Jayson Andre Tucker, 26, has been charged with murder by Rock Hill police in the Monday shooting death of Antonio Roddey, 32. Tucker appeared in a Rock Hill courtroom Tuesday where bond was denied. Loretta Gaither, the mother of Roddey, spoke in court about the loss of her son. After the hearing, Gaither and the mother of Tucker shared an emotional embrace in the courtroom. Andrew Dys adys@heraldonline.com
Jayson Andre Tucker, 26, has been charged with murder by Rock Hill police in the Monday shooting death of Antonio Roddey, 32. Tucker appeared in a Rock Hill courtroom Tuesday where bond was denied. Loretta Gaither, the mother of Roddey, spoke in court about the loss of her son. After the hearing, Gaither and the mother of Tucker shared an emotional embrace in the courtroom. Andrew Dys adys@heraldonline.com

Crime

‘He didn’t deserve to be shot’: Moms of Rock Hill murder victim, accused share hugs

By Andrew Dys

adys@heraldonline.com

November 07, 2017 09:27 AM

UPDATED November 09, 2017 11:06 AM

ROCK HILL

The client of a Rock Hill center, who escalated an argument there into fatal gunplay Monday afternoon, was denied bond Tuesday after being charged with murder.

The man charged, Jayson Tucker, and the victim, Antonio Roddey, were clients of Renew Our Community center, police said. The agency helps the poor, needy and homeless with vocational and other services.

Tucker shot Roddey once in the head, arrest warrants say.

Roddey, 32, died around 3:45 p.m. at the center on White Street, near Dave Lyle Boulevard.

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Tucker, 26, said nothing about the shooting or his motive in court Tuesday, but smiled at times during the hearing and laughed to himself.

Tucker said in court that “I believe it would be smart,” to hire his own lawyer. Testimony showed Tucker is unemployed and lives with his grandmother. Rock Hill Judge Jane Modla qualified Tucker for a public defender as representation against the charges of murder and possession of a weapon during a violent crime.

At one point, while grinning in court, Tucker was asked by Modla if he needed to see his family. He said “It would be a blessing.”

Tucker’s mother, who was not identified by name in court, told Modla that her son had a seizure a few years ago and was unwilling to seek treatment.

Roddey’s mother, Loretta Gaither, tearfully told Modla that her son “was not perfect, but he didn’t deserve to be shot in the head.”

“He died before he hit the ground,” Gaither said.

Roddey leaves six children, his mother told the court.

Gaither called the shooting “uncalled for” no matter what the dispute between the two men had been. She said she prayed for Tucker and his family, and her own family, to get through the trauma.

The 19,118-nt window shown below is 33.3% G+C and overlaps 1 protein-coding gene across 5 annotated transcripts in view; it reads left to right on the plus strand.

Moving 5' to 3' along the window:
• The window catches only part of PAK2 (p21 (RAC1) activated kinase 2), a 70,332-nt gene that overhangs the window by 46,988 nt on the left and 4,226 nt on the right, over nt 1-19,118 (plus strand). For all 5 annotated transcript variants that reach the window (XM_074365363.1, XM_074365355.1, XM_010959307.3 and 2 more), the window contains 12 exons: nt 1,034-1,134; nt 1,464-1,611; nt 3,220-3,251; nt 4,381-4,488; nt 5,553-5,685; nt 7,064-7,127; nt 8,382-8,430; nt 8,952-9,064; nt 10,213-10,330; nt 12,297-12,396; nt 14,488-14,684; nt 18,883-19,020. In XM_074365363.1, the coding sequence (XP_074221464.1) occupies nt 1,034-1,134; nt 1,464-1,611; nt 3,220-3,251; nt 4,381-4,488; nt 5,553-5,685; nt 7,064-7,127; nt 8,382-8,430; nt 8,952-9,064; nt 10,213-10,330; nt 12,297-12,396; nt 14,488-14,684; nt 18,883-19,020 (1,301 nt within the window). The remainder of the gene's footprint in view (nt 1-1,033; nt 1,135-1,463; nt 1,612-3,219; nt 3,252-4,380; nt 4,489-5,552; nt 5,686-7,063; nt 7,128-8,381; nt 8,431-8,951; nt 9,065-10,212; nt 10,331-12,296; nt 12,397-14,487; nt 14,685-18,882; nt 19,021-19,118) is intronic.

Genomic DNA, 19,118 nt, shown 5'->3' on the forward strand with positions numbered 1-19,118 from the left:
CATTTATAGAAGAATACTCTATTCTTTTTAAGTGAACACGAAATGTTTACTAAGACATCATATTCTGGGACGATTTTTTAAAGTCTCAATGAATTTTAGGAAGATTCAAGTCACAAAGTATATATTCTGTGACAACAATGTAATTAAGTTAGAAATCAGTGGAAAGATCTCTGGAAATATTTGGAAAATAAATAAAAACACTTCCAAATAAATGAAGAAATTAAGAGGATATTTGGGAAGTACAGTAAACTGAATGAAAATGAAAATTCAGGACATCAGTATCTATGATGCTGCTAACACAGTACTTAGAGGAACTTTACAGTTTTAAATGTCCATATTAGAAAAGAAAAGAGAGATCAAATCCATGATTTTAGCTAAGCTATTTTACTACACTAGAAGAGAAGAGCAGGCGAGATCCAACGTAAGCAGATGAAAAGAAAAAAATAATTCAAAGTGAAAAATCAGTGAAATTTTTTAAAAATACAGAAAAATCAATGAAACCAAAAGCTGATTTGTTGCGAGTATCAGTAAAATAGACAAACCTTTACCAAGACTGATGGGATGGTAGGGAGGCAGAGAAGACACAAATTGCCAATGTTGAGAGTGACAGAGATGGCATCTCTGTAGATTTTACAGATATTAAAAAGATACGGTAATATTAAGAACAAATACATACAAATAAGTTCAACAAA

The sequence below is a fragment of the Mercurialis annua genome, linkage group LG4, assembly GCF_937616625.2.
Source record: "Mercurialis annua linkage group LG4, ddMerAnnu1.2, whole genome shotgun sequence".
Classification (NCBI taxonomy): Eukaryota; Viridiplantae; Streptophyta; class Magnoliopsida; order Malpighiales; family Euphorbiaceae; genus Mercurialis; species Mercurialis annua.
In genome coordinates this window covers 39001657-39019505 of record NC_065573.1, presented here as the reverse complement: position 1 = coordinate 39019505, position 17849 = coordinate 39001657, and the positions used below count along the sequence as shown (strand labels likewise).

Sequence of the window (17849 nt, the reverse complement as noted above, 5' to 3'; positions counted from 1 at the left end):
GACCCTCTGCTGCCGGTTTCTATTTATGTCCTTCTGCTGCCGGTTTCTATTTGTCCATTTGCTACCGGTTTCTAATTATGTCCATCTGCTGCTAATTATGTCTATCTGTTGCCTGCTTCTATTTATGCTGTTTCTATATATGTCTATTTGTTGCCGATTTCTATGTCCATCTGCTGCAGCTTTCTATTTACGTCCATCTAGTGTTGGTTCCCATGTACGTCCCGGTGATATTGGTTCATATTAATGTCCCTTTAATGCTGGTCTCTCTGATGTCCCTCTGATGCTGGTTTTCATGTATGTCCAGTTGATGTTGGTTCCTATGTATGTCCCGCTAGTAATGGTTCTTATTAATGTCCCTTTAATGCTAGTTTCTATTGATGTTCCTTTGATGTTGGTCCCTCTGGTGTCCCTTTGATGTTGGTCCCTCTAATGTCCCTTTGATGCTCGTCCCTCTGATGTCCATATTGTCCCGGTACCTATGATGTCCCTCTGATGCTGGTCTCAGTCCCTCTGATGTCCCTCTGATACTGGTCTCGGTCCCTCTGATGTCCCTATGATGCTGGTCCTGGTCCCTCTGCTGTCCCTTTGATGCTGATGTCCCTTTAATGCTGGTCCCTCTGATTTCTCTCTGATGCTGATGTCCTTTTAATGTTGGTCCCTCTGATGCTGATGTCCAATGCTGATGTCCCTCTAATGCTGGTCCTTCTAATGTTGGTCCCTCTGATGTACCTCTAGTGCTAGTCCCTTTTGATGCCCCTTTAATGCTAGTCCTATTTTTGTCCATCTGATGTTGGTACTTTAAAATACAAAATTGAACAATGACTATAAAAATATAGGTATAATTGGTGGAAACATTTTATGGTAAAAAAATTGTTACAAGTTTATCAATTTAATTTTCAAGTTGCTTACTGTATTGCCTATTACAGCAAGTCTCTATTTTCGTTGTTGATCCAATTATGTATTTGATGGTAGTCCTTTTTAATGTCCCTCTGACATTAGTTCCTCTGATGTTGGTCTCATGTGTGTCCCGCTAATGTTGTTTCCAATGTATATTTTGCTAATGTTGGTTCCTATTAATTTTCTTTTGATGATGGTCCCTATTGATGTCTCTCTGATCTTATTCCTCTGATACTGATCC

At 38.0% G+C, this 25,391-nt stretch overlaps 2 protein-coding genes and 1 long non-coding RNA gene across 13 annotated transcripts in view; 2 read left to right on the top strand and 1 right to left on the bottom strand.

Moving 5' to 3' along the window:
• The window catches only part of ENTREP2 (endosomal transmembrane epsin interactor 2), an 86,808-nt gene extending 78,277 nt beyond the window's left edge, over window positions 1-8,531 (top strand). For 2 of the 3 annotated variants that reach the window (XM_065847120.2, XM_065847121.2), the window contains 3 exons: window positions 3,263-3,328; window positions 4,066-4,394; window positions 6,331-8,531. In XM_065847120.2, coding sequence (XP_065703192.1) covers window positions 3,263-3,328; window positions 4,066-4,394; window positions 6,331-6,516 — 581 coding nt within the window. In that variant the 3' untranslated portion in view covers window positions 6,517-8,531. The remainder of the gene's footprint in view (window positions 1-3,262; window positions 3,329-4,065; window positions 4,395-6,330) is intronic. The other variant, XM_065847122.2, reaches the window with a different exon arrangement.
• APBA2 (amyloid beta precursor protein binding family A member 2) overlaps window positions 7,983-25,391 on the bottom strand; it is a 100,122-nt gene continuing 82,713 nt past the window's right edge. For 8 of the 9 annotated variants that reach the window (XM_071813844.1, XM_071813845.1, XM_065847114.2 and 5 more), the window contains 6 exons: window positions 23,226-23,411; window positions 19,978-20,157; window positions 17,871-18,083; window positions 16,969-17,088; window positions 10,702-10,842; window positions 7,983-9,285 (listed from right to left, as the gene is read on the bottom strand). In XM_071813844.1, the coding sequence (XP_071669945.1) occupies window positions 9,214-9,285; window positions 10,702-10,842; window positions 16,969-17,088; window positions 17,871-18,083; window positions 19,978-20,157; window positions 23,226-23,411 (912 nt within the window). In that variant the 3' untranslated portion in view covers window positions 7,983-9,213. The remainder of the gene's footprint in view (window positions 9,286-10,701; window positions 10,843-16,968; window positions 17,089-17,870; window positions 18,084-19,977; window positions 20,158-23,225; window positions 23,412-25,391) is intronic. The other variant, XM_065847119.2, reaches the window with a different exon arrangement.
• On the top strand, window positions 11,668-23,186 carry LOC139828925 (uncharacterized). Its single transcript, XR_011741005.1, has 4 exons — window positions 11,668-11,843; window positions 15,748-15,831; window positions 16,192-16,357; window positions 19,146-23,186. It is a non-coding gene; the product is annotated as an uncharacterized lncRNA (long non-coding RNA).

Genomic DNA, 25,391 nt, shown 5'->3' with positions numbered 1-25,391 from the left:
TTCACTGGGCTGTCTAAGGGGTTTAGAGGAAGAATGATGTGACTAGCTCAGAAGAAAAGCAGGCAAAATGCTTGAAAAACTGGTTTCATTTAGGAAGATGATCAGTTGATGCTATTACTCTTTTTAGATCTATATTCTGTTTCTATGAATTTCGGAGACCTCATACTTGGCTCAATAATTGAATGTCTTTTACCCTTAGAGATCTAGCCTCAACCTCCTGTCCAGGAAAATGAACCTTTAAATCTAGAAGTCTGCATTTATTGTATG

“Senseless acts like this, there is no excuse for it,” Gaither said.

Modla denied bond to Tucker after Rock Hill police detective Ryan Thomas called Tucker a flight risk, and danger to the community.

Moments later, Gaither and Tucker’s mother embraced as Tucker was led off to jail. He faces up to life in prison if he is convicted.

“I am sorry for both families,” Modla said.

Roddey and Tucker had an ongoing dispute at the ROC that escalated into an argument, said Rock Hill Police Department Capt. Brent Allmon. The motive for the argument and the shooting is still being investigated, Allmon said.

It is not known where Tucker got the gun, or what he did with the weapon after the shooting. The gun has not been found, Allmon said.

“People who legally could not get guns are sometimes able to get them other ways,” Allmon said after the hearing.

Tucker fled after the shooting, but was taken into custody shortly afterward and later charged. Tucker’s only criminal record in South Carolina is a misdemeanor drug possession charge in 2015, according to State Law Enforcement Division records.

ROC has been open since 2011. ROC Executive Director Bruce McKagan said in a statement Tuesday, “Speaking for a staff and volunteers whose mission in life is to love one another, as God has loved us, it was extremely hard to understand how this needless loss of a friend could have taken place.”

ROC was open Tuesday on a normal schedule. The center offered counseling and comfort during the morning to clients who had concerns about the shooting.

“These are people who many times hang around together. They know each other,” said ROC Board member Mike Wallace. “The clients are sad. There is grief like in any family.”